Can Ghostwriting Really Be Thought Leadership?

ghostwriting

by BART KING

As much as 25 percent of the books on the New York Times bestseller list are ghostwritten, by some estimates. And if it’s a memoir by a politician, celebrity or well-known business person, you can definitely bet a ghost writer was involved.

Does that mean the stories and information in those books are made up? No.

It just means the person to whom they belong didn’t have the time (or the skill) to write them down. Instead, the person shared the ideas and anecdotes with a professional writer—usually a former journalist—who asked probing questions, determined a compelling narrative structure, and then worked to capture the person’s unique voice on the page.

The same thing is done all the time with short-form writing. Whether it’s a blog post on a company website, or an opinion piece on Forbes.com or GreenBiz, ghostwritten articles are an effective way to increase the visibility of a thought leader or organization, and to generate web traffic and business leads.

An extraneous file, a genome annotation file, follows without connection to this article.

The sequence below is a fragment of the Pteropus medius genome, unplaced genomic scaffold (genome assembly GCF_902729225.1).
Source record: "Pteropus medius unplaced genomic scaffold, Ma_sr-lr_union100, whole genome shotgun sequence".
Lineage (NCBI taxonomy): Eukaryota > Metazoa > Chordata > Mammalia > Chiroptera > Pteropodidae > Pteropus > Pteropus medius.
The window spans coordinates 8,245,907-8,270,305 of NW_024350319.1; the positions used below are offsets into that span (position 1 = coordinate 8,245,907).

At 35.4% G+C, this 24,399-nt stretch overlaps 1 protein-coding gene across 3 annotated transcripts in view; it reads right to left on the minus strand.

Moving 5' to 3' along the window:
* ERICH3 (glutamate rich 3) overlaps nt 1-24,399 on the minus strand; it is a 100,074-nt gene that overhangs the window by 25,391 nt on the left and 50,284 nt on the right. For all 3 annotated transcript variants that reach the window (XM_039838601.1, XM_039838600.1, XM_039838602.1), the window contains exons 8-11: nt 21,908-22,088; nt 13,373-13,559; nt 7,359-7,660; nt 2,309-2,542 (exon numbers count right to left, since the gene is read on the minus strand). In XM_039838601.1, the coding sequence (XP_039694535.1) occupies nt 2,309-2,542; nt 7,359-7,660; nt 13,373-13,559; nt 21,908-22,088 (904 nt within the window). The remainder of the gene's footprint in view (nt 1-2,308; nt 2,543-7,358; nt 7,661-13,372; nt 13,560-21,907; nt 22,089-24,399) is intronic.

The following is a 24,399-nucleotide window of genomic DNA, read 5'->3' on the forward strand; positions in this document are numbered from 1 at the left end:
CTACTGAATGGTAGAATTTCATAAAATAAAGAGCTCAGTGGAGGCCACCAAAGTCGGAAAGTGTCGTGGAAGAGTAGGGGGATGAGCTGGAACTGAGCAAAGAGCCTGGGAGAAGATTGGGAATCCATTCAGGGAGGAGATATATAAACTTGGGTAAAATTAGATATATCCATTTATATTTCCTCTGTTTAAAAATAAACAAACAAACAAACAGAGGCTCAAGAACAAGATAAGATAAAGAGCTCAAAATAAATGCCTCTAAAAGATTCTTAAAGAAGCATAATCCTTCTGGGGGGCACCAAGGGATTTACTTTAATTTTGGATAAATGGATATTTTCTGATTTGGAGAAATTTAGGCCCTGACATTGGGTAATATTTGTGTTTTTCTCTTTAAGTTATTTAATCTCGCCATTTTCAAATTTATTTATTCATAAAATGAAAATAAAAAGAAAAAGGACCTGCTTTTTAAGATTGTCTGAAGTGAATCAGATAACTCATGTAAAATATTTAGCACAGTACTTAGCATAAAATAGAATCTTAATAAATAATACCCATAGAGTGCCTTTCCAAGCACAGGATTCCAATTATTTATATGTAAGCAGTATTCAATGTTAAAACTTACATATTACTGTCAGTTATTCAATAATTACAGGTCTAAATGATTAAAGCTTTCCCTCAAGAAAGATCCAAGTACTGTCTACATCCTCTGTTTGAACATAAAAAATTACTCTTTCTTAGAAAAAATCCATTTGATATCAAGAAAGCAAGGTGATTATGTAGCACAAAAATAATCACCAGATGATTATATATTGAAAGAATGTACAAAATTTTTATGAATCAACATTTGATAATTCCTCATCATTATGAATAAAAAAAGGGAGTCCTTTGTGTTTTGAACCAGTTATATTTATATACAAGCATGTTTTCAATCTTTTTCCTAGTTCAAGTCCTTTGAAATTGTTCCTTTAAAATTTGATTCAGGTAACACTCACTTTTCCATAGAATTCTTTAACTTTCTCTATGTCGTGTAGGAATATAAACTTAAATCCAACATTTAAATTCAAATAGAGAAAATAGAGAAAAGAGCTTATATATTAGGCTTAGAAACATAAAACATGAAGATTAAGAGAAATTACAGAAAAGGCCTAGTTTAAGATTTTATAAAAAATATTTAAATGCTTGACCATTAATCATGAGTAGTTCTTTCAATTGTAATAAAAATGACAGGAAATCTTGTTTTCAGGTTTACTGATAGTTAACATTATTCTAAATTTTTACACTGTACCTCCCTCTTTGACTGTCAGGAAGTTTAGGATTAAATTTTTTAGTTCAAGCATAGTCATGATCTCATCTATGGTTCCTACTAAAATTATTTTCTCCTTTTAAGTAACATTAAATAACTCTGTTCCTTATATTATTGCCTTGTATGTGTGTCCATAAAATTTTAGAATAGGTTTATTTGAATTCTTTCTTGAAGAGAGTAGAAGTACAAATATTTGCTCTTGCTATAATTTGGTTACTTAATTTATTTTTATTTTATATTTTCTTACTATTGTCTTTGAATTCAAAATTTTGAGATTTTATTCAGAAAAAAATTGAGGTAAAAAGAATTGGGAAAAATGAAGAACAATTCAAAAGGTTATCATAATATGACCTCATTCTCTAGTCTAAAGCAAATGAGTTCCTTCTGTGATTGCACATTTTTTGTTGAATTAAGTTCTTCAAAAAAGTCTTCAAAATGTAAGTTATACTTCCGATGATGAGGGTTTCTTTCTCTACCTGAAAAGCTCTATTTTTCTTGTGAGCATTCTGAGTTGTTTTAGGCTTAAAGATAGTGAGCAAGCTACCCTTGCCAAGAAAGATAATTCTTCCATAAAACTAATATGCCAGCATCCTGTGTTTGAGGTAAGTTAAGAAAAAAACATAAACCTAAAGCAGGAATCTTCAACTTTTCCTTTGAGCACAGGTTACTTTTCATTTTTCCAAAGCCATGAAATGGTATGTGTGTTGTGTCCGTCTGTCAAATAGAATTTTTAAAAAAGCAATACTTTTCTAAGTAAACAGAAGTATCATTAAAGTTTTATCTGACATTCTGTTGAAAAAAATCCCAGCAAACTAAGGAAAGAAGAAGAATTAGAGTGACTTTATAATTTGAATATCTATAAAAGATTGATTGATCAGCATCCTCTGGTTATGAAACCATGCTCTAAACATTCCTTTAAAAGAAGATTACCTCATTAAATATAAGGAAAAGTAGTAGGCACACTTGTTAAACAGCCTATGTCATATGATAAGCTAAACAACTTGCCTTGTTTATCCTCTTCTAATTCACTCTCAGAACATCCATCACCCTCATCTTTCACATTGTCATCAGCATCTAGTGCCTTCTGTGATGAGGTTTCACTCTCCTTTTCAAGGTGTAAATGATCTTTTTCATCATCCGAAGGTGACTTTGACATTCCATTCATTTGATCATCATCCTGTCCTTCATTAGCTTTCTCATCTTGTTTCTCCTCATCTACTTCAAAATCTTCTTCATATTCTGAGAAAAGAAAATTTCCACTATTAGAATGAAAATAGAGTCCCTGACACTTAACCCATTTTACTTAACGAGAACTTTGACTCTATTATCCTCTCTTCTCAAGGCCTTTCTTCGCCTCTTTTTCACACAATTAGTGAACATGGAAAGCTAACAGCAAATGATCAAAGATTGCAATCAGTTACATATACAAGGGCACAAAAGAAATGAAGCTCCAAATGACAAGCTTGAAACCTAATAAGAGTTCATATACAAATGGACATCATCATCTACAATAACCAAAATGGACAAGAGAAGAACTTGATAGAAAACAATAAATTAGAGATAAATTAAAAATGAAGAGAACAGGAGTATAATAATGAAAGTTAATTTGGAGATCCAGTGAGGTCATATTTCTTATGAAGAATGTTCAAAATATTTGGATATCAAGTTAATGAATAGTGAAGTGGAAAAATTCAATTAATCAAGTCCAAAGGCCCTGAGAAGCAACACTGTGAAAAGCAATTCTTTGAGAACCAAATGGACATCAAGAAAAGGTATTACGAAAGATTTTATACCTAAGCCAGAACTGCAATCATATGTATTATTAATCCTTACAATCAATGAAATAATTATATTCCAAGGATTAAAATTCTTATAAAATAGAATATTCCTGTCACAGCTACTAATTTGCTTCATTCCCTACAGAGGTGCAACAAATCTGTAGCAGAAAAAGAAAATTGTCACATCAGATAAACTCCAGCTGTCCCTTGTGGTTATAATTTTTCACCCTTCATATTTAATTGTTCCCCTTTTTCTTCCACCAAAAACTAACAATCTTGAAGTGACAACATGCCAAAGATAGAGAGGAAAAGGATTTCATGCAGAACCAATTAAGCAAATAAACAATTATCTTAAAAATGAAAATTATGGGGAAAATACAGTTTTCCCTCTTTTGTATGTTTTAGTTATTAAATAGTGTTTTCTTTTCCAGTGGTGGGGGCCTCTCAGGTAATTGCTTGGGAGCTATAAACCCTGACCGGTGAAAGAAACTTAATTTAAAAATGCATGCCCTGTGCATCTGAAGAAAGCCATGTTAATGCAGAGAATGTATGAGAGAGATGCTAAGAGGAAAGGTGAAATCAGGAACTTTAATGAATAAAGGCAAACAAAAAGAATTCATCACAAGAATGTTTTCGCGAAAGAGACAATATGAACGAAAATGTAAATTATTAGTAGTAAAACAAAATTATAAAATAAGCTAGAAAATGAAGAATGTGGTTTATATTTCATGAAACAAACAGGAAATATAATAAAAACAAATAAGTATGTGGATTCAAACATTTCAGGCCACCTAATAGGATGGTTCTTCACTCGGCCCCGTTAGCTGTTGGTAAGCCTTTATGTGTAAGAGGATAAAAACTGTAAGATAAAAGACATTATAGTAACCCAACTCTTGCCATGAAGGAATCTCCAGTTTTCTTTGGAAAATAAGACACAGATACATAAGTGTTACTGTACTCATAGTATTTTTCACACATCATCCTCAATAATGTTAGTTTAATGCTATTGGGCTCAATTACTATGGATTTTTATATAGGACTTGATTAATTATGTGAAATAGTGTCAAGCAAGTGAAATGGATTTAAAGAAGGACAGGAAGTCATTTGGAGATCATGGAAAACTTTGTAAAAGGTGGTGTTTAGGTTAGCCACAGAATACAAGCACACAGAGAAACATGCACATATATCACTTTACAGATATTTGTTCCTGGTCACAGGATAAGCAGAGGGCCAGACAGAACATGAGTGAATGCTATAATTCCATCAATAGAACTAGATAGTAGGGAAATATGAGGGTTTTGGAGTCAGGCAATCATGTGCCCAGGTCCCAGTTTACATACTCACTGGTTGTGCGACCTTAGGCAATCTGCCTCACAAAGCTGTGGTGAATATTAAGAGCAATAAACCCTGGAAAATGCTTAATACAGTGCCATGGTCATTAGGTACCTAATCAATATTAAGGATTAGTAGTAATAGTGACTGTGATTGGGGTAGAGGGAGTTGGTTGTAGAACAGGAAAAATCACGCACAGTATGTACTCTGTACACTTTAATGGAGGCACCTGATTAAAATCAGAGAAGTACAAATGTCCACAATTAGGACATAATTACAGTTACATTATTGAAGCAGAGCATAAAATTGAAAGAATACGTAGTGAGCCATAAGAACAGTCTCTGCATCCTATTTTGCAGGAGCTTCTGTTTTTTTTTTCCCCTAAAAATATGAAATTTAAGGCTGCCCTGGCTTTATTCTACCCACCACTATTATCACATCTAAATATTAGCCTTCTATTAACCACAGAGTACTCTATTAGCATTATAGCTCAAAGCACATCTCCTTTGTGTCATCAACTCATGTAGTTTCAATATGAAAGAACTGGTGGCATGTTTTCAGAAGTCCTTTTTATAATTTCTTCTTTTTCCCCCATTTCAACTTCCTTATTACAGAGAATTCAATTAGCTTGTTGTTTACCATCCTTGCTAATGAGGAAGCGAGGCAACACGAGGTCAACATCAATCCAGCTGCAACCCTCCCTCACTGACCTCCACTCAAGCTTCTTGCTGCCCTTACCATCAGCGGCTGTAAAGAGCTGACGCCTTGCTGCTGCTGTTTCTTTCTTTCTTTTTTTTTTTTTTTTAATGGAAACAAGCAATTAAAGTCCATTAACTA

But Is It Really Thought Leadership If Someone Else Writes it?

The quality of the ideas put forward is what determines whether or not a piece of writing is thought leadership.

It’s true there are plenty of organizations and individuals out there hiring writers to crank out articles on their behalf, with little or no guidance. They may do it for SEO purposes, or because they want to provide followers with a steady stream of useful or entertaining content. Both are valid strategies, but that’s not the kind of ghostwriting I’m talking about here.

A very small fraction of those ghostwriters may be coming up with original ideas, but the vast majority of them simply research and remix information and ideas that are already in the public domain.

Thought leadership is when a credible expert shares his or her unique opinions or information on the way that something can or should be done. It’s an op-ed on education policy. Or a commentary on best practices for supply chain engagement. Or a letter to the editor about Urban planning and zoning laws.

Whether or not the bylined author typed every word of the article is irrelevant to the purpose and effect of sharing the expertise.

So How Does Ghostwriting Thought Leadership Work?

I find most ghostwriting thought leadership clients fall into one of two categories—sometimes both.

The first is an incredibly busy leader of a business or nonprofit who doesn’t have the time to dedicate to writing. The second is a person who has important information and ideas to share, but doesn’t have the necessary skills, discipline or experience for the writing.